Sweden’s King Carl XVI Gustaf says that he believes his country has failed to protect the elderly in care homes from the effects of the pandemic.
“I think we have failed. We have a large number who have died and that is terrible. It is something we all suffer with,” the monarch said.
His comments followed the conclusions presented Tuesday by an independent commission that looked into Sweden’s handling of the pandemic. It said that elderly care in Sweden has major structural shortcomings and authorities have proved unprepared and ill-equipped to meet the pandemic.
Sweden has stood out among European and other nations for the way it has handled the pandemic, long not mandating lockdowns like other nations but relying on citizens’ sense of civic duty. The Scandinavian country has seen nearly 7,700 virus-related deaths.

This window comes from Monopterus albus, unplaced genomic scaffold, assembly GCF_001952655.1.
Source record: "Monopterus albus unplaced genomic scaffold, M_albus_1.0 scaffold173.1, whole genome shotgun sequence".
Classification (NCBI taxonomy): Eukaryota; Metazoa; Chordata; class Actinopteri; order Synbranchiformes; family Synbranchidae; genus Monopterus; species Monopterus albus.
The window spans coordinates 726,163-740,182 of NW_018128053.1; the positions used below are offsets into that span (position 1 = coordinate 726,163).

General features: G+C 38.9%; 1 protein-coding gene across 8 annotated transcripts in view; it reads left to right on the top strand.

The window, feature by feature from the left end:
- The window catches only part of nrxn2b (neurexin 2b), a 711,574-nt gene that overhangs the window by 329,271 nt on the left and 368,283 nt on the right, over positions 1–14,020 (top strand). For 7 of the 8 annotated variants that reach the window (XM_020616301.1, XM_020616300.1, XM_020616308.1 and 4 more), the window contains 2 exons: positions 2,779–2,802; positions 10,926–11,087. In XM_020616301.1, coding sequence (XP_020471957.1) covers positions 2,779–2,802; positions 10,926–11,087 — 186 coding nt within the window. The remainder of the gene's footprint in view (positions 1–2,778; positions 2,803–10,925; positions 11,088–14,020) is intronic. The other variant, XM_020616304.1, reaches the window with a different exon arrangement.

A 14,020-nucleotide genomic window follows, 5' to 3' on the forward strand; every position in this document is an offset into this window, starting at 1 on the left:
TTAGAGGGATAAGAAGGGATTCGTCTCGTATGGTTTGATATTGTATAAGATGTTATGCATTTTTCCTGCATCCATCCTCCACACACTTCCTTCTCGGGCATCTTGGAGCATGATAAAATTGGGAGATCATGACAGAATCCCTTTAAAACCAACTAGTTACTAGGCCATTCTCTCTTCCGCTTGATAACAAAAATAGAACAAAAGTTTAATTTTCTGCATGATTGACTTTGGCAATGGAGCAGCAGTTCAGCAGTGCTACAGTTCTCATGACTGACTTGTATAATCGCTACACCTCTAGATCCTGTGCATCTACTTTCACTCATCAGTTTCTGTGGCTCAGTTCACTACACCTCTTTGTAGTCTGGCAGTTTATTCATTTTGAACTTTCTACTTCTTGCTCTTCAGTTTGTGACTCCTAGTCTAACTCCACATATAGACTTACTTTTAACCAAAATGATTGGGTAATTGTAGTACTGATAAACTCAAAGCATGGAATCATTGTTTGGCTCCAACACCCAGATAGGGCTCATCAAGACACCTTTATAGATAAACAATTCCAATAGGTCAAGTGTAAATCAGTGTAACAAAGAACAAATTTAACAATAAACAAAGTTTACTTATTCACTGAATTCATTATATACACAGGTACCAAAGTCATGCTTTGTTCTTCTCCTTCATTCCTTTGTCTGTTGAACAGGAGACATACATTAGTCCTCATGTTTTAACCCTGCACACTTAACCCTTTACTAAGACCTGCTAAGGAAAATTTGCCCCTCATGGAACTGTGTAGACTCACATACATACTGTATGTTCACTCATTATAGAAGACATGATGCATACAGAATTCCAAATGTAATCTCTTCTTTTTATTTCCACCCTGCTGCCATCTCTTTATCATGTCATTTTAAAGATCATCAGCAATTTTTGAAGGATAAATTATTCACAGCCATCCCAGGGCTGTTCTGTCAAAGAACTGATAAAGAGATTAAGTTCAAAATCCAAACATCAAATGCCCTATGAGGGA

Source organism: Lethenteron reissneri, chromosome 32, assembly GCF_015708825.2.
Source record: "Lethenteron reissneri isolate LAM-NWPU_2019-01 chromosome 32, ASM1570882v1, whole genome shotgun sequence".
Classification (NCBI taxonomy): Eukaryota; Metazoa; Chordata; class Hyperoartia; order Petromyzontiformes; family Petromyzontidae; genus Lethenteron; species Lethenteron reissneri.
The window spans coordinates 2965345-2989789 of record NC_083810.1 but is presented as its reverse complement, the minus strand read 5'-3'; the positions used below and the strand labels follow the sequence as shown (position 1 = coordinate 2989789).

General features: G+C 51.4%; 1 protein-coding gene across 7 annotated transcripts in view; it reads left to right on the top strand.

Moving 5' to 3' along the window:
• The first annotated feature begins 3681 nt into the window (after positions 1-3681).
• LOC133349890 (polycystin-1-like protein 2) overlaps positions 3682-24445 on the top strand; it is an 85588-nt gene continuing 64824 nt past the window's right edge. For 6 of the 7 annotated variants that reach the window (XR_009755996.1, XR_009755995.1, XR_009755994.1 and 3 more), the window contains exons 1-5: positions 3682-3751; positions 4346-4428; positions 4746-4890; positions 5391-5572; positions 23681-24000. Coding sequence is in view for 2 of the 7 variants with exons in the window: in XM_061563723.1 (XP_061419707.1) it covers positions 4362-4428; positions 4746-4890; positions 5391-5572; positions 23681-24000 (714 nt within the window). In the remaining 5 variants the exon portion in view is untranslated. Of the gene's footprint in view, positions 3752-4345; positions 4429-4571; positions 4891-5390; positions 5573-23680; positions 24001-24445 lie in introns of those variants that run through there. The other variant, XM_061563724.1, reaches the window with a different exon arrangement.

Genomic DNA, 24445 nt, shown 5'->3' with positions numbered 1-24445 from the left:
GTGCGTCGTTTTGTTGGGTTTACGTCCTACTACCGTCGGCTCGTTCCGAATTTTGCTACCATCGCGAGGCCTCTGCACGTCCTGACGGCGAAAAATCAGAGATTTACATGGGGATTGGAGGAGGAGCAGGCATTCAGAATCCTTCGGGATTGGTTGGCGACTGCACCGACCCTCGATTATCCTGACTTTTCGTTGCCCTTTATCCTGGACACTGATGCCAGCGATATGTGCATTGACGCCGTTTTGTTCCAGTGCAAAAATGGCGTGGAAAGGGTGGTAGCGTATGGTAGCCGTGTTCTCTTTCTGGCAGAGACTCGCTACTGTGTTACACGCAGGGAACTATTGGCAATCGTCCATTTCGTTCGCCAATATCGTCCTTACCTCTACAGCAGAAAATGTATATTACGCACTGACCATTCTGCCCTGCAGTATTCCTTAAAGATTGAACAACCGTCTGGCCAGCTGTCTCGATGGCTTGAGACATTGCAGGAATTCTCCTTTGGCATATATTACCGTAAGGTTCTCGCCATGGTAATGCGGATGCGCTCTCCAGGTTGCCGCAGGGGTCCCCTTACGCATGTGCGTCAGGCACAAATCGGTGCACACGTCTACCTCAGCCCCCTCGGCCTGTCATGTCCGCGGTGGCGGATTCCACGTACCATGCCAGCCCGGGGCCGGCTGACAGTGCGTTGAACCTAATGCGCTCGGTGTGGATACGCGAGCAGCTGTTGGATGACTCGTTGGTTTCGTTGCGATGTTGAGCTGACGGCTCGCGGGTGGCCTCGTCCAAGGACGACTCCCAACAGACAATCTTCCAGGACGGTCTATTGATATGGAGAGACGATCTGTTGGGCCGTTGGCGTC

“You think of all the family members who have not been able to say goodbye to their deceased family members,” the king said in an excerpt of a prerecorded interview to be broadcast Dec. 21 on Swedish broadcaster SVT. “I think it is a heavy and traumatic experience not to be able to say a warm goodbye.”
“The Swedish people have suffered enormously in difficult conditions,” Carl Gustav said, adding, “Lately, it has felt more obvious, it has crept closer and closer. That’s not what you want.”
His son, Prince Carl Philip who is fifth in the line of succession, and his wife Princess Sofia have both tested positive and had milder flu symptoms. They were quarantined at home with their two children.
Carl Gustaf is Sweden’s head of state, but his duties are ceremonial, and he holds no political power.